Part One: The Whole World Has Gone After Him
First, let’s establish the text and the context. We have jumped from one end of the Book of Signs in John to the other. It could be a bit dizzying. Events recorded here come during the third Passover journey to Jerusalem in John’s gospel. It’s not reading in too much to see some significance in the number “three” here. John uses numbers in subtle ways throughout the gospel to communicate meaning. John may be signaling that this third Passover is the final and complete one for Jesus in his mission of abundant life.
We get notice of this third journey in John 11:55. So the larger context really begins there. This section of John (11:55 to 12:50) is the transition from the “Book of Signs” in chapters 2 through 11 to the “Book of Glorification” in chapters 13-21. Our context is bounded on the back end by the Farewell Discourse in chapters thirteen through seventeen. We get notice of one of John’s controlling stories again in 11:55. Many were “going up” to Jerusalem for the festival. “Ascending” in John always means that a big revelation is about to happen.
This context contains a reminder in John 11:57 that “the chief priests and the Pharisees had given orders that anyone who knew where Jesus was should let them know, so that they might arrest him” (NRSV). In John’s account, Jesus is playing a bit of a hide and seek game with the authorities. He will determine when and how things come to a resolution. No one, as we read later, will take his life from him. Nonetheless, the shadow of the cross grows longer and deeper as we move further into John’s account. That threat perhaps conditions our understanding of what comes next.
In John 12:1-11, we find ourselves at the dinner party at the house of Mary, Martha, and Lazarus, where Mary anoints Jesus’ feet. Jesus describes Mary’s actions as his anointing for burial. Even this action has a double edge in John. After all, Israelite prophets and kings get anointed. The Messiah is, in Hebrew, the “Anointed One.” We see here that in John, Jesus’ death and burial are also part of his enthronement and glorification. Mary has prepared Jesus’ body for all that is to come.
At the dinner party, we get more information about Judas as a thief and the one who will hand Jesus over. We are thus prepared for Judas’ role in the drama to come and can see his actions in the light of his darker intentions. Jesus tells Judas to let Mary be, since she is preparing him for the events to come. He quotes a proverb that takes on different meaning after his glorification. The poor will always be with us in need of our care, so don’t forget that in the future. But soon Jesus will not need such treatment since he will be glorified.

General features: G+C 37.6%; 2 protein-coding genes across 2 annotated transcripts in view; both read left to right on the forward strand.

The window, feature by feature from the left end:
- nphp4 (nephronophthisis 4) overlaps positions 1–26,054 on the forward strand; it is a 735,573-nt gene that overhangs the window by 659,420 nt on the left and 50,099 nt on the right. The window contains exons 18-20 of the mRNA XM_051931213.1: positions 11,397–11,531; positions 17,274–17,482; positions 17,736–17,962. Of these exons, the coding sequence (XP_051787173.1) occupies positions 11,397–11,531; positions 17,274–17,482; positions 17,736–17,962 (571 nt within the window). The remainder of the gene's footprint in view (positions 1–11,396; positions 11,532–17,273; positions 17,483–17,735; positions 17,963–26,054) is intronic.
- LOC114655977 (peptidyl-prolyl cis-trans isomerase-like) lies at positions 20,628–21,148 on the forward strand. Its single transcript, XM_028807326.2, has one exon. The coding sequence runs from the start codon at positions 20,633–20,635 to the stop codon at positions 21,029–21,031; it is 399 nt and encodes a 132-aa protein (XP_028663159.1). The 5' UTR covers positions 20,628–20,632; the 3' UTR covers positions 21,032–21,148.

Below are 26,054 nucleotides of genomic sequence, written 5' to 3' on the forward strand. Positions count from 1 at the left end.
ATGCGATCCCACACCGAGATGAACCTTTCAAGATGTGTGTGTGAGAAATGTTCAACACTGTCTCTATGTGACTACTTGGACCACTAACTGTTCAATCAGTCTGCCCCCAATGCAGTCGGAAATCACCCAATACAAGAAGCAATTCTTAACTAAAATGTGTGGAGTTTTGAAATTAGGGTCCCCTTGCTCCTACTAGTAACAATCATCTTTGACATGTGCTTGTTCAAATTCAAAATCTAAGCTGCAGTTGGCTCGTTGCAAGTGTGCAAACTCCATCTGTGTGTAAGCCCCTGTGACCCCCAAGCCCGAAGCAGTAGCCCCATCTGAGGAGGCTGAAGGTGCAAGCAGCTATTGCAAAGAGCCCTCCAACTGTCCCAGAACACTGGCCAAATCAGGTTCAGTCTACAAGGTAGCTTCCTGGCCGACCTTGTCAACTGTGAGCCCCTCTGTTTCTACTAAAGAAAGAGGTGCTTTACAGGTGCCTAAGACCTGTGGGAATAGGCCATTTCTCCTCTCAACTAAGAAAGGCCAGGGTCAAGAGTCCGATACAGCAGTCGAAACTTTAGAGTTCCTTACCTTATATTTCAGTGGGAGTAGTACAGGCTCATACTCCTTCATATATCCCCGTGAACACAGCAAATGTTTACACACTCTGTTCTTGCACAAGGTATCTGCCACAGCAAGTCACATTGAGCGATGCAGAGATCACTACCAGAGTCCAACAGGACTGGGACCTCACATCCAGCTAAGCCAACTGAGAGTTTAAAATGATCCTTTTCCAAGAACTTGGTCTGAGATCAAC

In addition, we hear that crowds are coming not only to see Jesus but also to see Lazarus, the one Jesus raised from the dead. The death threat is extended to Lazarus as well “since it was on account of him that many of the Jews were deserting and were believing in Jesus” (John 12:11, NRSV). This, John indicates, is the potential path for anyone who receives life in Christ. We are the living evidence of the life-giving power of Jesus. The “rulers of this world” will always want to destroy the evidence if the opportunity presents itself.
Jesus’ body is prepared. The villain is identified. The threat is made crystal clear. The action can now proceed. In John 12:12-19, we get John’s account of the Triumphal Entry into Jerusalem. This is another event which did not make sense to the disciples at the time. His disciples did not understand these things “at first,” we read in verse sixteen. Rather, when Jesus was glorified, then they brought to mind that these things had been written concerning him. They couldn’t really process the Messianic references the crowd shouted as Jesus rode into town. It was only later that they remembered “that these things had been written of him and had been done to him” (John 12:18 NRSV).
In John, we see in some detail how the early church saw Jesus as acting “in accordance with the scriptures.” That sense of scriptural fulfillment doesn’t come immediately but rather comes after remembering, studying, and reflecting. “In the Gospel story,” write Malina and Rohrbaugh, “every mention of the new understanding available to the disciples thanks to the Spirit given by Jesus makes members of John’s anti-society further attentive to the spirit in their midst, It further points,” they conclude, “to the increasing understanding of Jesus available to them.”